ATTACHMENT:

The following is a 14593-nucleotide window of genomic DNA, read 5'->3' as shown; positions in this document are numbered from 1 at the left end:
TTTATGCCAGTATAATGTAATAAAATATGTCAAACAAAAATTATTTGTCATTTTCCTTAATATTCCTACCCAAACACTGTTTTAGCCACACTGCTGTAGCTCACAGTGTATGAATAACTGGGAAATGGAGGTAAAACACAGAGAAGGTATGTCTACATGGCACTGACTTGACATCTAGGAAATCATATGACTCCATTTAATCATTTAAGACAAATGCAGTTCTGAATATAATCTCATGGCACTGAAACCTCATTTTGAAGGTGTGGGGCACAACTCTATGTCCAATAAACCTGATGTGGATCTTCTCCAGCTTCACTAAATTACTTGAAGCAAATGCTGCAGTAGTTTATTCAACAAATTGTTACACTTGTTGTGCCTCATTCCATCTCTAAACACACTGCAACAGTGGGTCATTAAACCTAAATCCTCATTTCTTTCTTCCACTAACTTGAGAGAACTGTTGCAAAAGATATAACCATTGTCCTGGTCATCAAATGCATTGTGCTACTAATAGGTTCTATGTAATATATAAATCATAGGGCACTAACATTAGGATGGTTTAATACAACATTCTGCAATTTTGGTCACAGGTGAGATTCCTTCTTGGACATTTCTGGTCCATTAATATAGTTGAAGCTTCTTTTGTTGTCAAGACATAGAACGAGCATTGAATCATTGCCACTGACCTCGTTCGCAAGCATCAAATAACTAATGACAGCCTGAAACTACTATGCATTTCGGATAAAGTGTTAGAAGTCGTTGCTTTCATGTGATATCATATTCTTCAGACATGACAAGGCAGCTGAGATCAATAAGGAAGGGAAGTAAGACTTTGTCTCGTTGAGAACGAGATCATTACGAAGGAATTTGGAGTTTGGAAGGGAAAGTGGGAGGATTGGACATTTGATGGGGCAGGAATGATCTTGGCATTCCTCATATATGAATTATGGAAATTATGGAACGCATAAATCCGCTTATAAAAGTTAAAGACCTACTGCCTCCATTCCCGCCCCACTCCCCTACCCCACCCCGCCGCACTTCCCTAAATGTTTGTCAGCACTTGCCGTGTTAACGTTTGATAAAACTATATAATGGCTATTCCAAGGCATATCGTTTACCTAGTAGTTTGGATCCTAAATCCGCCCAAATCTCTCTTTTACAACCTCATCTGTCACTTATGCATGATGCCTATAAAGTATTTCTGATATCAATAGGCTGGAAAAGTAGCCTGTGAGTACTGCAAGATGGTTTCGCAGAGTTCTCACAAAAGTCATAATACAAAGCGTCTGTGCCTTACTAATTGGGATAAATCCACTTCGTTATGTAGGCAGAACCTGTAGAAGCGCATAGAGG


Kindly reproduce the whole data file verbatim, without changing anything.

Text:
The following is a 14593-nucleotide window of genomic DNA, read 5'->3' as shown; positions in this document are numbered from 1 at the left end:
TTTATGCCAGTATAATGTAATAAAATATGTCAAACAAAAATTATTTGTCATTTTCCTTAATATTCCTACCCAAACACTGTTTTAGCCACACTGCTGTAGCTCACAGTGTATGAATAACTGGGAAATGGAGGTAAAACACAGAGAAGGTATGTCTACATGGCACTGACTTGACATCTAGGAAATCATATGACTCCATTTAATCATTTAAGACAAATGCAGTTCTGAATATAATCTCATGGCACTGAAACCTCATTTTGAAGGTGTGGGGCACAACTCTATGTCCAATAAACCTGATGTGGATCTTCTCCAGCTTCACTAAATTACTTGAAGCAAATGCTGCAGTAGTTTATTCAACAAATTGTTACACTTGTTGTGCCTCATTCCATCTCTAAACACACTGCAACAGTGGGTCATTAAACCTAAATCCTCATTTCTTTCTTCCACTAACTTGAGAGAACTGTTGCAAAAGATATAACCATTGTCCTGGTCATCAAATGCATTGTGCTACTAATAGGTTCTATGTAATATATAAATCATAGGGCACTAACATTAGGATGGTTTAATACAACATTCTGCAATTTTGGTCACAGGTGAGATTCCTTCTTGGACATTTCTGGTCCATTAATATAGTTGAAGCTTCTTTTGTTGTCAAGACATAGAACGAGCATTGAATCATTGCCACTGACCTCGTTCGCAAGCATCAAATAACTAATGACAGCCTGAAACTACTATGCATTTCGGATAAAGTGTTAGAAGTCGTTGCTTTCATGTGATATCATATTCTTCAGACATGACAAGGCAGCTGAGATCAATAAGGAAGGGAAGTAAGACTTTGTCTCGTTGAGAACGAGATCATTACGAAGGAATTTGGAGTTTGGAAGGGAAAGTGGGAGGATTGGACATTTGATGGGGCAGGAATGATCTTGGCATTCCTCATATATGAATTATGGAAATTATGGAACGCATAAATCCGCTTATAAAAGTTAAAGACCTACTGCCTCCATTCCCGCCCCACTCCCCTACCCCACCCCGCCGCACTTCCCTAAATGTTTGTCAGCACTTGCCGTGTTAACGTTTGATAAAACTATATAATGGCTATTCCAAGGCATATCGTTTACCTAGTAGTTTGGATCCTAAATCCGCCCAAATCTCTCTTTTACAACCTCATCTGTCACTTATGCATGATGCCTATAAAGTATTTCTGATATCAATAGGCTGGAAAAGTAGCCTGTGAGTACTGCAAGATGGTTTCGCAGAGTTCTCACAAAAGTCATAATACAAAGCGTCTGTGCCTTACTAATTGGGATAAATCCACTTCGTTATGTAGGCAGAACCTGTAGAAGCGCATAGAGG